“If we’re going to be connected, we’ve got to be protected.” With those words President Barack Obama unveiled new consumer privacy legislation and new cybersecurity and privacy partnerships between the federal government and the private sector at the Federal Trade Commission (FTC) on January 12, 2015. The president recognized that the growing problem of cyber-attacks costs the U.S. billions of dollars, and stated that cybersecurity incidents were “…a direct threat to the economic security of American families, and we’ve got to stop it.”
The president’s new security initiatives include:
Initiatives to Improve Consumer Confidence and Fight Identity Theft
- The proposed Personal Data Notification & Protection Act will set a uniform 30-day breach notification period across the country. Currently, the time period for companies that hold personal identifiable information varies in each of the 47 states that have enacted breach notification laws. The president recognized that the different state laws create confusion for consumers and companies, and it can be costly for companies to comply with each state’s different laws. The bill would also criminalize the overseas trade of personally identifiable information.
- The president is also looking for a commitment from various financial institutions to offer credit scores for free to their customers.
Initiatives to Safeguard Student Data in the Classroom and Beyond
- The Student Digital Privacy Act, which will be modeled after a California statute that prohibits the use of data collected in the educational context for non-educational purposes, will prohibit the sale of student data to third parties for purposes unrelated to education and would prohibit a company’s use of student data collected in school for targeted advertising. The law will contain exceptions for important research initiatives to improve learning outcomes and the effectiveness of learning technology products.
- The president has issued a challenge for more companies to commit to the Future of Privacy Forum’s and the Software & Information Industry Association’s pledge to provide parents, teachers, and students with protections that prohibit the misuse of their data.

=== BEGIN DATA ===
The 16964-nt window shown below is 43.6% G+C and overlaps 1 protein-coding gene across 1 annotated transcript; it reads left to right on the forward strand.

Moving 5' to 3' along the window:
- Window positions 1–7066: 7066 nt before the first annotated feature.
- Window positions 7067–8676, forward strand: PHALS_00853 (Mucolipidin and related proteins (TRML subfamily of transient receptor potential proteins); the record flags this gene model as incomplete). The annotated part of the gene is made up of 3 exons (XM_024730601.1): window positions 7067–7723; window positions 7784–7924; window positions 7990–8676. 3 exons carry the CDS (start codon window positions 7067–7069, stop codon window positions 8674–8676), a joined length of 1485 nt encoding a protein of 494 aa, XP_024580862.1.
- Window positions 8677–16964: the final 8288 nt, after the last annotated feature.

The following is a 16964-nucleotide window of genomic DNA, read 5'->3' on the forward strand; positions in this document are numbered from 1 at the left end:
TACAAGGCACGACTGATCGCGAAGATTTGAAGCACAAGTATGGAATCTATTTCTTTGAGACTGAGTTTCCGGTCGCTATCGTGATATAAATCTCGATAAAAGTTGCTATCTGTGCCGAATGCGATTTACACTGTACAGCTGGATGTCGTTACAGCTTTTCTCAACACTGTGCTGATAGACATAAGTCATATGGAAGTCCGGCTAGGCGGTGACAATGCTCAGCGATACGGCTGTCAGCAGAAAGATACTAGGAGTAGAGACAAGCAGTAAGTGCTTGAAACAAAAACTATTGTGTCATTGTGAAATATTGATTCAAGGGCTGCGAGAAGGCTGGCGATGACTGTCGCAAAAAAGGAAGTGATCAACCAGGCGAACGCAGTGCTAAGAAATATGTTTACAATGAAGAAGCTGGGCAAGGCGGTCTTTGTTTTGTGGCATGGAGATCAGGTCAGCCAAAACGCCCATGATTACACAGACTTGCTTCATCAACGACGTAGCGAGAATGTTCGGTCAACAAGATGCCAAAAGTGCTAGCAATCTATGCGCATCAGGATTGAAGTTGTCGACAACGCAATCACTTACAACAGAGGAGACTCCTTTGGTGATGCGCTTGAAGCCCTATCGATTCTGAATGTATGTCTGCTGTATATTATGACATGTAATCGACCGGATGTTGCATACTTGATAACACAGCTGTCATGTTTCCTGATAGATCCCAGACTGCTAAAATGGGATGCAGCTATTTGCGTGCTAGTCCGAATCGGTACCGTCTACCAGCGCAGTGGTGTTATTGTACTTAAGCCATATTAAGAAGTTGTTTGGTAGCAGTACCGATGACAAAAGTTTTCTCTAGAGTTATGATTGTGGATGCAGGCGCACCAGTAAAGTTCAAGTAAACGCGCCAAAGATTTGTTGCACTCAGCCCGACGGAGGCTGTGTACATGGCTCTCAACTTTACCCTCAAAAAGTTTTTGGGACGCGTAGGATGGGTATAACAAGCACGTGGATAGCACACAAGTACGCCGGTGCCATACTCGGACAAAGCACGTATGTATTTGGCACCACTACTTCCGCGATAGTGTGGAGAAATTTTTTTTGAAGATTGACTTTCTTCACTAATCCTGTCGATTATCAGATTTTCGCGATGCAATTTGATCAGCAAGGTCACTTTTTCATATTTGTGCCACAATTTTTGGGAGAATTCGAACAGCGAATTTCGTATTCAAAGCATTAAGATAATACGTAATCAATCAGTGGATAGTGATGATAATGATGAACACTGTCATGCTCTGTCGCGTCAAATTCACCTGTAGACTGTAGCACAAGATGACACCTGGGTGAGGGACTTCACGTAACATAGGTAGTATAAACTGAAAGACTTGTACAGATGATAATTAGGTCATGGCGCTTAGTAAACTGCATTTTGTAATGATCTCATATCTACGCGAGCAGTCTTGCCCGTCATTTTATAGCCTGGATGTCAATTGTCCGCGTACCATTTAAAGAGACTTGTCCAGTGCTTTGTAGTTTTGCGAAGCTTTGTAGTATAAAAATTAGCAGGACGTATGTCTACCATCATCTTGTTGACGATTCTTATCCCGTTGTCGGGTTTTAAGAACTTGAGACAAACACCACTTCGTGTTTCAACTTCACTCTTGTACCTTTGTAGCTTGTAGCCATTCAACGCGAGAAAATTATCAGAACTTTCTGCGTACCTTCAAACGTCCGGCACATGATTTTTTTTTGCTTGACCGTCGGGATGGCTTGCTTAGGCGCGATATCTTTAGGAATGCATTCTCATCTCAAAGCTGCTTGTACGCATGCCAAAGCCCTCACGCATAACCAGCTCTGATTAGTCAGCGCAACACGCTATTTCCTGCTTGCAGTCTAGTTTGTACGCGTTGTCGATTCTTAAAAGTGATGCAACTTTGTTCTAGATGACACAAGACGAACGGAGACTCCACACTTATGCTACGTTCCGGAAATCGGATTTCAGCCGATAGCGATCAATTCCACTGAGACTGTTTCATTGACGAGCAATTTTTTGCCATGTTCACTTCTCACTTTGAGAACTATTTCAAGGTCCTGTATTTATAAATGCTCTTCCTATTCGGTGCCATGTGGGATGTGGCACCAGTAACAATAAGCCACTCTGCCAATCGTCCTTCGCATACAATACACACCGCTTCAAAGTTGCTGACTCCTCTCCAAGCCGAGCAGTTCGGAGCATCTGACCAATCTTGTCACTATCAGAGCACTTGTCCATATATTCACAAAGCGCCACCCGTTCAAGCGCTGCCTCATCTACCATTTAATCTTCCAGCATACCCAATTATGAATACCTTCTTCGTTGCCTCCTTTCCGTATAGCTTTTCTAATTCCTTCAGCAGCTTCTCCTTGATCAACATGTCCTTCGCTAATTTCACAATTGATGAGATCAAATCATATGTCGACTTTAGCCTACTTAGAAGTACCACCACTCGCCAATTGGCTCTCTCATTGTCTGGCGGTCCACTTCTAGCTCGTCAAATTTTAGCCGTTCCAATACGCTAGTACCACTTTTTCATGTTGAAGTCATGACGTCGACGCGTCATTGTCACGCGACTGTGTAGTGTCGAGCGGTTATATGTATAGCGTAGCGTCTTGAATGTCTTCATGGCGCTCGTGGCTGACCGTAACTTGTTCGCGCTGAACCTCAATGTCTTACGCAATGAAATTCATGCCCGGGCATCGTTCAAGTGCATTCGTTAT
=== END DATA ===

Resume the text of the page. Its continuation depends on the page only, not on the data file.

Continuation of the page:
- Tools from the U.S. Department of Education and its Privacy Technical Assurance Center will help protect children from invasions of privacy that include model terms of service and teacher training to ensure the proper use of education data only for educational purposes.
Convening the Public and Private Sector to Tackle Emerging Privacy Issues
- After a year of expert and public consultation with industry stakeholders and privacy specialists, the U.S. Department of Energy and the Federal Smart Grid Task Force will release a new Voluntary Code of Conduct (VCC) for utilities and third parties to protect electric customer data based on the privacy principles of choice, consent, and access controls.
Promoting Innovation by Improving Consumers’ Confidence Online
- The administration will release revised legislation drafted by the U.S. Department of Commerce that would hold companies responsible to only collect, use, and disclose a consumer’s personal information consistent with the context and purpose that the consumer provided the data.
The president will discuss his new proposed measures in more detail during the State of the Union address. The new initiatives build on the president’s previously announced consumer privacy and anti-identity theft proposals that include the BuySecure Initiative, which requires the use of chip and PIN technology in government credit cards and for federal agency facilities to update transaction terminals to use this technology, and new steps by the government to detect identity theft and help identity theft victims.
Impact on Business
The new laws would impose significant new restrictions on businesses’ use of student information, as well as restrict the collection, use, and disclosure of consumer information. Businesses should minimize the amount and type of data they collect to only what is necessary to perform the service they provide. Businesses may also begin to receive queries from consumers and business partners if they have adopted and comply with the applicable voluntary privacy practices.
It is unclear if and when Congress will act on the new bills – Congress has either stalled or rejected previous cybersecurity bills. The new breach notification law, if enacted, will set a standard notification period for businesses that suffer a security breach that exposes personal information and will significantly simplify businesses’ efforts to comply with the various time periods set forth in each state’s breach notification law. In the past, the challenge to passing a federal breach notification law was whether the law would preempt stricter state laws. While businesses are hoping for a single standard, privacy advocates are pushing to keep stricter state laws intact.
Additional information on these initiatives is available on the White House website.